22/7 uses 3 and is right to 3.

Can anyone get improve upon 355/113, where the degree of success is the number of total digits saved, in this case 1 (using 6 to get pi right to 7 digits).

Ref: pi=3.1415926535897932384626433832795028841971693993751058209749445923078164062862089986280348253421170679
It's not whether you win or lose; it's whether or not you had a good bet.
Doc
Doc
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November 11th, 2011 at 10:15:59 PM permalink
I'm not going to risk severe brain trauma by attempting to come up with better fractions. I just thought I would mention that the very first time that I saw the 355/113 approximation for Pi was in the instruction manual for an HP35 calculator I purchased in 1973. As an exercise in learning to use the RPN calculation technique, they suggested calculating the percentage error of this ratio as an approximation to Pi. The manual noted that an easy way to remember this particular fraction is to write the first three odd numbers twice each, then separate them in the middle with a long division symbol like:


Off-topic but related to my own post: I think the HP35 was the first commonly-available portable electronic calculator that could perform calculations with transcendental functions like logarithms, trig functions, etc. It provided a lot more significant digits than a slide rule. I bought mine after they came out with the HP45 and the price on the HP35 dropped from $400 to $300. About a year later, TI came out with their comparable calculators for around $150. Within a couple more years, slide rules were novelty "antiques". I still have one or two in my desk drawer.
Wizard
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Wizard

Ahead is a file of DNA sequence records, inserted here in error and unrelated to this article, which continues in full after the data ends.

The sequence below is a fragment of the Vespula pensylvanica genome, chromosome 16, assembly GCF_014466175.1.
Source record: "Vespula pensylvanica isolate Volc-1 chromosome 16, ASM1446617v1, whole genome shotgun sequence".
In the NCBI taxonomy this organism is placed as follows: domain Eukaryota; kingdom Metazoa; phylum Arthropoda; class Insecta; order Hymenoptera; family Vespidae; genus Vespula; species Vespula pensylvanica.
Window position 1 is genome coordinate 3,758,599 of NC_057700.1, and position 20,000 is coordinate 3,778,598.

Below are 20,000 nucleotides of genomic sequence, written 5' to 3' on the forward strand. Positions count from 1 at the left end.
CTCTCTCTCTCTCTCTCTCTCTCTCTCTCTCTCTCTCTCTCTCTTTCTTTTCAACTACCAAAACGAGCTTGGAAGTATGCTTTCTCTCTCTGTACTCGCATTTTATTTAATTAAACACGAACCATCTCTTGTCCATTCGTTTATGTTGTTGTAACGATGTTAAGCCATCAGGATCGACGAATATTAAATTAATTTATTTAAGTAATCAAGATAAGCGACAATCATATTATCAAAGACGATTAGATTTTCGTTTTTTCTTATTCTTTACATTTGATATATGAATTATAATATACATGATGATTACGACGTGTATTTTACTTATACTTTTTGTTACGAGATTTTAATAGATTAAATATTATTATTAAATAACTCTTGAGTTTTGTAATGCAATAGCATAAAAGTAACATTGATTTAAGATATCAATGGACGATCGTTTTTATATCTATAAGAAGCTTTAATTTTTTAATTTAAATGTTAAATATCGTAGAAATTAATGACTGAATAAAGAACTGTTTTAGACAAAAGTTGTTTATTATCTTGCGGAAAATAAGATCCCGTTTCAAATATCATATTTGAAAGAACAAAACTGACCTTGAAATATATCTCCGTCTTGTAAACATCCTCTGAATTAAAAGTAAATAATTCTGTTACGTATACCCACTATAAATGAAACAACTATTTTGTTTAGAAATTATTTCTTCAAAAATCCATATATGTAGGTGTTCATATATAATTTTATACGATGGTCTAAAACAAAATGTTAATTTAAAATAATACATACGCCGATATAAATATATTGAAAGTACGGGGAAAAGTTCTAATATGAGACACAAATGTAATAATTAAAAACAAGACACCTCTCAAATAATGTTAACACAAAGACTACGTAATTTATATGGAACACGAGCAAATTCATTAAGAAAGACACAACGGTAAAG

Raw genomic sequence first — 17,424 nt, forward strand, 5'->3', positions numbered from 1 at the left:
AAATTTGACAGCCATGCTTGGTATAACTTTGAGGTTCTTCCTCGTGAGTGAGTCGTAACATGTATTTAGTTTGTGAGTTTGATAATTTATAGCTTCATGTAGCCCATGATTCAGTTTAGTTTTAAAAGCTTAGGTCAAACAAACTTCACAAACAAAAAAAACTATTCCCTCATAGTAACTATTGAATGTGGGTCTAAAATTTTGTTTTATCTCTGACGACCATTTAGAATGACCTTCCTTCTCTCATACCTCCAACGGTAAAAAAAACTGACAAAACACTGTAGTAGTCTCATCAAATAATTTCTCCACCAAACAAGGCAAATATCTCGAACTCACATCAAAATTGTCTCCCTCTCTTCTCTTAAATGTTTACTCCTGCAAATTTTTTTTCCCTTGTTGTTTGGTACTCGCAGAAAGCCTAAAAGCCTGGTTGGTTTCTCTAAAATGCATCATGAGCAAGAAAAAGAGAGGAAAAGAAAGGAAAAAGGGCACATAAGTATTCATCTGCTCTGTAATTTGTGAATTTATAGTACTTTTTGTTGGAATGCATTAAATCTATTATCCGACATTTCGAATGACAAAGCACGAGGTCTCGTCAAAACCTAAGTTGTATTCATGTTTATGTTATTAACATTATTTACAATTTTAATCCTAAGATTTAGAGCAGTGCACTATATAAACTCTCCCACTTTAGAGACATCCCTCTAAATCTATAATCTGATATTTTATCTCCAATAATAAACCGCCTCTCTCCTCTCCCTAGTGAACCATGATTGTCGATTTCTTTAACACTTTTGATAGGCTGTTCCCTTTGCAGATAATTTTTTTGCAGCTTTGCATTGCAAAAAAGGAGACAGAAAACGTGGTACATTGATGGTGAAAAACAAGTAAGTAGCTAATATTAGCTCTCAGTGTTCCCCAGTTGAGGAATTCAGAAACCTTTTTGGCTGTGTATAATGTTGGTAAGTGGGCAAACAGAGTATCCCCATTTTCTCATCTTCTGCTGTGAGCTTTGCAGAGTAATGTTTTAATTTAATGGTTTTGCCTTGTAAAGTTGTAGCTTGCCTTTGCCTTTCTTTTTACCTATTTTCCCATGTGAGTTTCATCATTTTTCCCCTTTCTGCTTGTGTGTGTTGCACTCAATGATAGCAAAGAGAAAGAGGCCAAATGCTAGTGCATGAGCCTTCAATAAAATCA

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November 11th, 2011 at 10:25:41 PM permalink
This is getting off topic, but my father gave me an HP15C as a high school graduation present, and I've been using daily, almost hourly, ever since. How far HP has fallen, in my opinion, to the computer that caught fire on me a few years ago.
It's not whether you win or lose; it's whether or not you had a good bet.
pacomartin
pacomartin
Joined: Jan 14, 2010
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November 12th, 2011 at 4:01:22 AM permalink
Quote: andysif

some other interesting fact, the smallest fraction with an impressing 6 decimal accuracy:

355/113 = 3.14159292035...



Archimedes concluded that PI was smaller than 3+1/7 and bigger than 3+10/71.
As 3+1/7 = 3+16/112 at first glance it seems fairly unremarkable that 3+16/113 =355/113 is a better approximation. But that improvement took humanity almost 800 years to make (and the western world over 1800 years to accomplish).

It is not clear to me if the Chinese in the 5th century knew that 355/113 was also an upper bound.

If you go back and read about how these calculations were done, even getting pi = 22/7 was a remarkable accomplishment.

I do think that Archimedes may have been one of the greatest minds of all of history. I am big fan of his. His murder was an unbelievable tragedy.
Johnzimbo
Johnzimbo
Joined: Sep 29, 2010
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November 12th, 2011 at 5:49:28 AM permalink
All I knowl about pi is the mnemonic device for the first nine places...may I have a large container of orange juice
CrystalMath
CrystalMath
Joined: May 10, 2011
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November 12th, 2011 at 8:04:46 AM permalink
Quote: Wizard

This is getting off topic, but my father gave me an HP15C as a high school graduation present, and I've been using daily, almost hourly, ever since. How far HP has fallen, in my opinion, to the computer that caught fire on me a few years ago.



Ah... HP calculators. I remember saving $200 so I could buy a used HP48SX in high school. It was worth every penny and put my TI83 to shame, which I gave to my sister. HP calculators were awesome.
I heart Crystal Math.